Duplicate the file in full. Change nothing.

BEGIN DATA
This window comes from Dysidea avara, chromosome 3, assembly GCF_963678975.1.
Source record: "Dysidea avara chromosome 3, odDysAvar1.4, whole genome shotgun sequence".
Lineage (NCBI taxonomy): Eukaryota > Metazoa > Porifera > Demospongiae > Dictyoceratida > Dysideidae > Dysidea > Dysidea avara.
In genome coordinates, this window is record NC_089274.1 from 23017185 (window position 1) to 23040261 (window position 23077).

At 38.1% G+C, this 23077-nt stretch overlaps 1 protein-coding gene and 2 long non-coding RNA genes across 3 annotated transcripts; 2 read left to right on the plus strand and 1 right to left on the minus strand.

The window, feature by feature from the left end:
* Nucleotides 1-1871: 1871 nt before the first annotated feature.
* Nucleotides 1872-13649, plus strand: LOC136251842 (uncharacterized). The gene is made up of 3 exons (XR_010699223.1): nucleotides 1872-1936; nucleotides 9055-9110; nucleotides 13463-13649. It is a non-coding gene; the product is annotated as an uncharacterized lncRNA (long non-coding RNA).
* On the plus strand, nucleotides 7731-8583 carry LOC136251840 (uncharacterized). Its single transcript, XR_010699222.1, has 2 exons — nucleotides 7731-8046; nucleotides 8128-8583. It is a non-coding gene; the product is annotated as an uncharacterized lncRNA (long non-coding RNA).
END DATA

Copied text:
This window comes from Dysidea avara, chromosome 3, assembly GCF_963678975.1.
Source record: "Dysidea avara chromosome 3, odDysAvar1.4, whole genome shotgun sequence".
Lineage (NCBI taxonomy): Eukaryota > Metazoa > Porifera > Demospongiae > Dictyoceratida > Dysideidae > Dysidea > Dysidea avara.
In genome coordinates, this window is record NC_089274.1 from 23017185 (window position 1) to 23040261 (window position 23077).

At 38.1% G+C, this 23077-nt stretch overlaps 1 protein-coding gene and 2 long non-coding RNA genes across 3 annotated transcripts; 2 read left to right on the plus strand and 1 right to left on the minus strand.

The window, feature by feature from the left end:
* Nucleotides 1-1871: 1871 nt before the first annotated feature.
* Nucleotides 1872-13649, plus strand: LOC136251842 (uncharacterized). The gene is made up of 3 exons (XR_010699223.1): nucleotides 1872-1936; nucleotides 9055-9110; nucleotides 13463-13649. It is a non-coding gene; the product is annotated as an uncharacterized lncRNA (long non-coding RNA).
* On the plus strand, nucleotides 7731-8583 carry LOC136251840 (uncharacterized). Its single transcript, XR_010699222.1, has 2 exons — nucleotides 7731-8046; nucleotides 8128-8583. It is a non-coding gene; the product is annotated as an uncharacterized lncRNA (long non-coding RNA).